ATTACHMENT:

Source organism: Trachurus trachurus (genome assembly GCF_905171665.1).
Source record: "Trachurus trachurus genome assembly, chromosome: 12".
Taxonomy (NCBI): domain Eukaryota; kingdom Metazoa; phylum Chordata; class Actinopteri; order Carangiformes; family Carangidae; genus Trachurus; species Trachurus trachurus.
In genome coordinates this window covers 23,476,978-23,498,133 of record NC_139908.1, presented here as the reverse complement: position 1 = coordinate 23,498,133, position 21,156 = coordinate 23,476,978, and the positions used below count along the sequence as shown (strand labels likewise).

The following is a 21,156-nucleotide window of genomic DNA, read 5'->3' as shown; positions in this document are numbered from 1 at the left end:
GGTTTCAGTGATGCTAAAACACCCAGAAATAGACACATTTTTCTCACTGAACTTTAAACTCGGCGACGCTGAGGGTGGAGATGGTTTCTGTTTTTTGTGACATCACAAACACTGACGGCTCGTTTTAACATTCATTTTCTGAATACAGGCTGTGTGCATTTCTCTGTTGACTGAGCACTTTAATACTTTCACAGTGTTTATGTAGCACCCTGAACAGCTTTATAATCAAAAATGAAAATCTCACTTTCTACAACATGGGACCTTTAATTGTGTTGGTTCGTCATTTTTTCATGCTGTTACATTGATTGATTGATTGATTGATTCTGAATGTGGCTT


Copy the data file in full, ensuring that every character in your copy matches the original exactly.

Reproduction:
Source organism: Trachurus trachurus (genome assembly GCF_905171665.1).
Source record: "Trachurus trachurus genome assembly, chromosome: 12".
Taxonomy (NCBI): domain Eukaryota; kingdom Metazoa; phylum Chordata; class Actinopteri; order Carangiformes; family Carangidae; genus Trachurus; species Trachurus trachurus.
In genome coordinates this window covers 23,476,978-23,498,133 of record NC_139908.1, presented here as the reverse complement: position 1 = coordinate 23,498,133, position 21,156 = coordinate 23,476,978, and the positions used below count along the sequence as shown (strand labels likewise).

The following is a 21,156-nucleotide window of genomic DNA, read 5'->3' as shown; positions in this document are numbered from 1 at the left end:
GGTTTCAGTGATGCTAAAACACCCAGAAATAGACACATTTTTCTCACTGAACTTTAAACTCGGCGACGCTGAGGGTGGAGATGGTTTCTGTTTTTTGTGACATCACAAACACTGACGGCTCGTTTTAACATTCATTTTCTGAATACAGGCTGTGTGCATTTCTCTGTTGACTGAGCACTTTAATACTTTCACAGTGTTTATGTAGCACCCTGAACAGCTTTATAATCAAAAATGAAAATCTCACTTTCTACAACATGGGACCTTTAATTGTGTTGGTTCGTCATTTTTTCATGCTGTTACATTGATTGATTGATTGATTGATTCTGAATGTGGCTT